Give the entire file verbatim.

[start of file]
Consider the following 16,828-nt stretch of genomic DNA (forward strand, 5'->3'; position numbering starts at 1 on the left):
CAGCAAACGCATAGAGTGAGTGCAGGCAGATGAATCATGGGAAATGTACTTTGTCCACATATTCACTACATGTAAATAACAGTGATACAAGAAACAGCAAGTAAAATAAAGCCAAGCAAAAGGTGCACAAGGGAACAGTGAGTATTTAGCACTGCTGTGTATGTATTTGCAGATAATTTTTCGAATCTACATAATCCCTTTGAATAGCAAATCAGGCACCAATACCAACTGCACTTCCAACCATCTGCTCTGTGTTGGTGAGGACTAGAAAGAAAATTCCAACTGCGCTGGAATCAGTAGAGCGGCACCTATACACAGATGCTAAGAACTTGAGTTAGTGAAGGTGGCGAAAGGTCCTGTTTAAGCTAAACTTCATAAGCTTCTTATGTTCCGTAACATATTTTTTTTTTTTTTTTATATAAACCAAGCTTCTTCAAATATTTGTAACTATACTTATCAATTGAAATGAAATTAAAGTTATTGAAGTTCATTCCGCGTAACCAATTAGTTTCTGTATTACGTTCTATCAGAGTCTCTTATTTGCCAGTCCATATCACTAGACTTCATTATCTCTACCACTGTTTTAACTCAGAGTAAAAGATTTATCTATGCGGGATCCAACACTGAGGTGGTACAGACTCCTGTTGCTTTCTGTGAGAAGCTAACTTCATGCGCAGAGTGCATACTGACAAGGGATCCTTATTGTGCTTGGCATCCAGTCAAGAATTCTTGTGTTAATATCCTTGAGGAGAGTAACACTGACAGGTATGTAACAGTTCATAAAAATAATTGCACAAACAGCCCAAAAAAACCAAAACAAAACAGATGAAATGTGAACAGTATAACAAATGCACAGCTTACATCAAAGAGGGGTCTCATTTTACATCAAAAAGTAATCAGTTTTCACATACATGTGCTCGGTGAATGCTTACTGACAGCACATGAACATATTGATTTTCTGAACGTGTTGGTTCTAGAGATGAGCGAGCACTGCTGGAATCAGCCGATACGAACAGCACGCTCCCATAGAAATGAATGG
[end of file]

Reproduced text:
Consider the following 16,828-nt stretch of genomic DNA (forward strand, 5'->3'; position numbering starts at 1 on the left):
CAGCAAACGCATAGAGTGAGTGCAGGCAGATGAATCATGGGAAATGTACTTTGTCCACATATTCACTACATGTAAATAACAGTGATACAAGAAACAGCAAGTAAAATAAAGCCAAGCAAAAGGTGCACAAGGGAACAGTGAGTATTTAGCACTGCTGTGTATGTATTTGCAGATAATTTTTCGAATCTACATAATCCCTTTGAATAGCAAATCAGGCACCAATACCAACTGCACTTCCAACCATCTGCTCTGTGTTGGTGAGGACTAGAAAGAAAATTCCAACTGCGCTGGAATCAGTAGAGCGGCACCTATACACAGATGCTAAGAACTTGAGTTAGTGAAGGTGGCGAAAGGTCCTGTTTAAGCTAAACTTCATAAGCTTCTTATGTTCCGTAACATATTTTTTTTTTTTTTTTATATAAACCAAGCTTCTTCAAATATTTGTAACTATACTTATCAATTGAAATGAAATTAAAGTTATTGAAGTTCATTCCGCGTAACCAATTAGTTTCTGTATTACGTTCTATCAGAGTCTCTTATTTGCCAGTCCATATCACTAGACTTCATTATCTCTACCACTGTTTTAACTCAGAGTAAAAGATTTATCTATGCGGGATCCAACACTGAGGTGGTACAGACTCCTGTTGCTTTCTGTGAGAAGCTAACTTCATGCGCAGAGTGCATACTGACAAGGGATCCTTATTGTGCTTGGCATCCAGTCAAGAATTCTTGTGTTAATATCCTTGAGGAGAGTAACACTGACAGGTATGTAACAGTTCATAAAAATAATTGCACAAACAGCCCAAAAAAACCAAAACAAAACAGATGAAATGTGAACAGTATAACAAATGCACAGCTTACATCAAAGAGGGGTCTCATTTTACATCAAAAAGTAATCAGTTTTCACATACATGTGCTCGGTGAATGCTTACTGACAGCACATGAACATATTGATTTTCTGAACGTGTTGGTTCTAGAGATGAGCGAGCACTGCTGGAATCAGCCGATACGAACAGCACGCTCCCATAGAAATGAATGG